Can you guess each action?
We chose our favourite verb and then made these tin foil sculptures to represent the action.
We’re about to begin our unit on narrative writing – I’m thinking these tin foil on black paper collages would make excellent illustrations for their stories when published into little books…? I’ll keep you posted!
Thank you Mrs T for the pinspiration!
These beautiful, rustic creations were undertaken as a First Week of School activity. Students were asked to construct their first name initial out of sticks from the playground and then wrap them with colours and patterns of their choice.
Such a straight-forward sounding activity in fact evolved into a lesson in problem solving, patience, perseverance, collaboration, cooperation and knot tying. Upon completion of my 1000th knot for the day, I felt I had got to know my new students quite well – those who could cope with challenge and those who needed more guidance; the perfectionists and the more abstract thinkers; those who could tie a knot and those who could not…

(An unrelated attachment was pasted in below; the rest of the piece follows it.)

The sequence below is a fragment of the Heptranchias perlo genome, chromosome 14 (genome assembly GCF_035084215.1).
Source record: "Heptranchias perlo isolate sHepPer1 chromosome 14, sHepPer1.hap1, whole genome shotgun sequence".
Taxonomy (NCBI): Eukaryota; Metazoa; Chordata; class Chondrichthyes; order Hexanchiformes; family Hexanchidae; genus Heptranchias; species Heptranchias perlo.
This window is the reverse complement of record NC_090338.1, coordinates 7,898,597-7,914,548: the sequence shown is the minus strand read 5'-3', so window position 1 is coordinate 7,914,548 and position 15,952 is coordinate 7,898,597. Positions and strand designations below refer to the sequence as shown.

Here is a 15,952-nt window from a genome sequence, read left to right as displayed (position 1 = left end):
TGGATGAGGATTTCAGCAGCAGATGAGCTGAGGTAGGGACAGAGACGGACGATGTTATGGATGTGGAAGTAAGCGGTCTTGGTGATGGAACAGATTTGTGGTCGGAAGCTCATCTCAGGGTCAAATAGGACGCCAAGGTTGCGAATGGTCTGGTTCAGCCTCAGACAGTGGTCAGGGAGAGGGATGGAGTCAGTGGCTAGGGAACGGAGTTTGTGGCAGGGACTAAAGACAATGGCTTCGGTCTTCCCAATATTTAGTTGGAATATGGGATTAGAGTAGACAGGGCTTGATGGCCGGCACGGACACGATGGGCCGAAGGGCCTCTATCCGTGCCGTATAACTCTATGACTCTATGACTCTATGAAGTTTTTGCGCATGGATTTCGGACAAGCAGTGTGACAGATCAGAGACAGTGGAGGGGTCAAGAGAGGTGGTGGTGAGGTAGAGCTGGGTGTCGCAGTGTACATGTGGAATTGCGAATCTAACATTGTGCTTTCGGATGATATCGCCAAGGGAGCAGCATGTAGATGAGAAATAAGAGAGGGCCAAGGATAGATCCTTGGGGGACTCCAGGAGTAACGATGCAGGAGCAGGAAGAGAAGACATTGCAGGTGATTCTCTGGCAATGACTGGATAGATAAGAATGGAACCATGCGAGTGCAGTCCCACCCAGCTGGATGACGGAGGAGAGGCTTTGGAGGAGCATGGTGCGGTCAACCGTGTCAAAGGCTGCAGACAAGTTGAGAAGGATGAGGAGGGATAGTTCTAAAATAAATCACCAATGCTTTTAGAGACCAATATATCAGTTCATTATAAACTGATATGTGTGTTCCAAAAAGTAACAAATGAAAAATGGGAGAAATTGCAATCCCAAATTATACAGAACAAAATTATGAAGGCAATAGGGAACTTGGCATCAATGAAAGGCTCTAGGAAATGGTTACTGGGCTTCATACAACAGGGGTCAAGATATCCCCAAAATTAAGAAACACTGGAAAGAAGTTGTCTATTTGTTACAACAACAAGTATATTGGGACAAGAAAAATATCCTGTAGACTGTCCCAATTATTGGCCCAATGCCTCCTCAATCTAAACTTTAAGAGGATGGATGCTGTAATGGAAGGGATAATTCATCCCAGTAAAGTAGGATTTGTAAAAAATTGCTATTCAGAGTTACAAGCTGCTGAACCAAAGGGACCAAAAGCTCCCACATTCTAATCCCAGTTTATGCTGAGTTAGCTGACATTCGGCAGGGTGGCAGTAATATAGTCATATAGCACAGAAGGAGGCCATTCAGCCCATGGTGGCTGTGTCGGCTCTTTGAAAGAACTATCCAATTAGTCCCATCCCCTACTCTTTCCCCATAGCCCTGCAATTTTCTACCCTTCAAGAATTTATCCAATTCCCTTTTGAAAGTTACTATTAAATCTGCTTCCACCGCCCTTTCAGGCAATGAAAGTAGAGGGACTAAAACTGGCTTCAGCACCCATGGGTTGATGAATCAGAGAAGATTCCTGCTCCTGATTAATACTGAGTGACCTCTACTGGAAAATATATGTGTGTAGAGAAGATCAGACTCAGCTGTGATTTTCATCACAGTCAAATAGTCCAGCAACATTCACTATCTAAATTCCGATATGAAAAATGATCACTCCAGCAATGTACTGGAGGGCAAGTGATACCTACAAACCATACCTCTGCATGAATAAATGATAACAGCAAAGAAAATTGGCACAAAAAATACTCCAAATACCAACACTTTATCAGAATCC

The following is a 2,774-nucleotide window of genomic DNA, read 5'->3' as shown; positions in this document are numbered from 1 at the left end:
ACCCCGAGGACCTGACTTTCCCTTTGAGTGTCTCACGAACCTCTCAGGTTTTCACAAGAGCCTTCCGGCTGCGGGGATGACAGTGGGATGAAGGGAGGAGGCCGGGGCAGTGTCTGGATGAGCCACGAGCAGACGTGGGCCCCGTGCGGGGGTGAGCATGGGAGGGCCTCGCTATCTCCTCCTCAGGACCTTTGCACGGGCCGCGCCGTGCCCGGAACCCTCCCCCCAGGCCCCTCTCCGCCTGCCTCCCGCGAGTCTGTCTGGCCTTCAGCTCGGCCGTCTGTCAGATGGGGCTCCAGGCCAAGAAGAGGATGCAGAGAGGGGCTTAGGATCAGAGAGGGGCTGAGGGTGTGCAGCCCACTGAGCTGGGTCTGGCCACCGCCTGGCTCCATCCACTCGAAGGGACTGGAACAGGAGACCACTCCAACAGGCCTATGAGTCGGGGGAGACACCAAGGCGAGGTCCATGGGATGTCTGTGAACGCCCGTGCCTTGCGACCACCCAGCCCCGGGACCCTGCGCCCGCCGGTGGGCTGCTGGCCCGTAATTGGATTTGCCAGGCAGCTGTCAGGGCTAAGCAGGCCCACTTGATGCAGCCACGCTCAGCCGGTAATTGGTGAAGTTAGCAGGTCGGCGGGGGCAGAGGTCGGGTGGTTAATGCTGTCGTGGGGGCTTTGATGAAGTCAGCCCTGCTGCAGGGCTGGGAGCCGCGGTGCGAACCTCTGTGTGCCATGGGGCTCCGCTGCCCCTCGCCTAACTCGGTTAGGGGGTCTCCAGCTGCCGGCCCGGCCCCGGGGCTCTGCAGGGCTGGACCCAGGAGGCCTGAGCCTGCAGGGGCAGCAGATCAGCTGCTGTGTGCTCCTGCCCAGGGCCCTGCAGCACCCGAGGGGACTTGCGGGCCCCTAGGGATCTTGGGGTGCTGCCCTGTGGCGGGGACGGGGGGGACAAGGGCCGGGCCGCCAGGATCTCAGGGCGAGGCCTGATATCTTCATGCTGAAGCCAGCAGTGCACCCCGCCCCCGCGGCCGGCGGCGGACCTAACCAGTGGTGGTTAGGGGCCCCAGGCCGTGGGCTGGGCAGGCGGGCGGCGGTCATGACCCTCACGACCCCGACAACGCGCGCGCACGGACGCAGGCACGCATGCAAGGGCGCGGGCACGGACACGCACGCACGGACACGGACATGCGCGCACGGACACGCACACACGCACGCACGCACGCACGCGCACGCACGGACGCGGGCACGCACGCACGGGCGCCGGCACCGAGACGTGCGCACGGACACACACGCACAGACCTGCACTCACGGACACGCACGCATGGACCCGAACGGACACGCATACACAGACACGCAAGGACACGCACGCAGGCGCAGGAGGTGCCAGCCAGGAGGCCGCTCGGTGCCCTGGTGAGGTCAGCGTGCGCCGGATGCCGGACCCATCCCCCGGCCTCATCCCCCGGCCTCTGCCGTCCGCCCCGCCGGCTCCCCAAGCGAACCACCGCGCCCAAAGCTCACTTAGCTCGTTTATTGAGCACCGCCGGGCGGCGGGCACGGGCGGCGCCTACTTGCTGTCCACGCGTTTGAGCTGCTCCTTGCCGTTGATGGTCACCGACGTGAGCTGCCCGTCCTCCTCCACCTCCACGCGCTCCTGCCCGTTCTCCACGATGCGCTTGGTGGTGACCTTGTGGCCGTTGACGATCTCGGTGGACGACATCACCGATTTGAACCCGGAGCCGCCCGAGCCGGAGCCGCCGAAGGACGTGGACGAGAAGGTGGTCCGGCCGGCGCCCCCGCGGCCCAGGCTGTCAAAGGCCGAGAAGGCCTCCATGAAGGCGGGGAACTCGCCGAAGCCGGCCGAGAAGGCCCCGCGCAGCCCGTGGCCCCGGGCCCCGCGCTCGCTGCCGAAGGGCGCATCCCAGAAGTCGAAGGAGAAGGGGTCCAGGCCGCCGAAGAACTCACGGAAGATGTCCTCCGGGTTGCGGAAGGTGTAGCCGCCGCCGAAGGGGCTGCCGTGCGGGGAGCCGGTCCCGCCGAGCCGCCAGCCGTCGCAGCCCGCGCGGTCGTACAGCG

The end products were well worth the effort!
With our extremely talented, sculptor-by-trade, prac student, Miss Purcell, our students were inspired by an art table filled with colourful, cellphones, tissue papers, glitters, straws, pipe cleaners, paints and other Scrapheap materials. The base for their spring flowers was a paper plate. As part of our science unit on living things and life cycles students had learnt the parts of a flower – stamen, petals, pistil and sepal, and were asked to incorporate these features into their sculptures.
Draw me a picture of your holidays. Grab a roll of craft paper and pin it to your display space. Using a marker pen, draw picture frames of all shapes and sizes. Have textas, pencils or crayons at the ready for students to draw their favourite memory of their holiday. Voila – an instant display!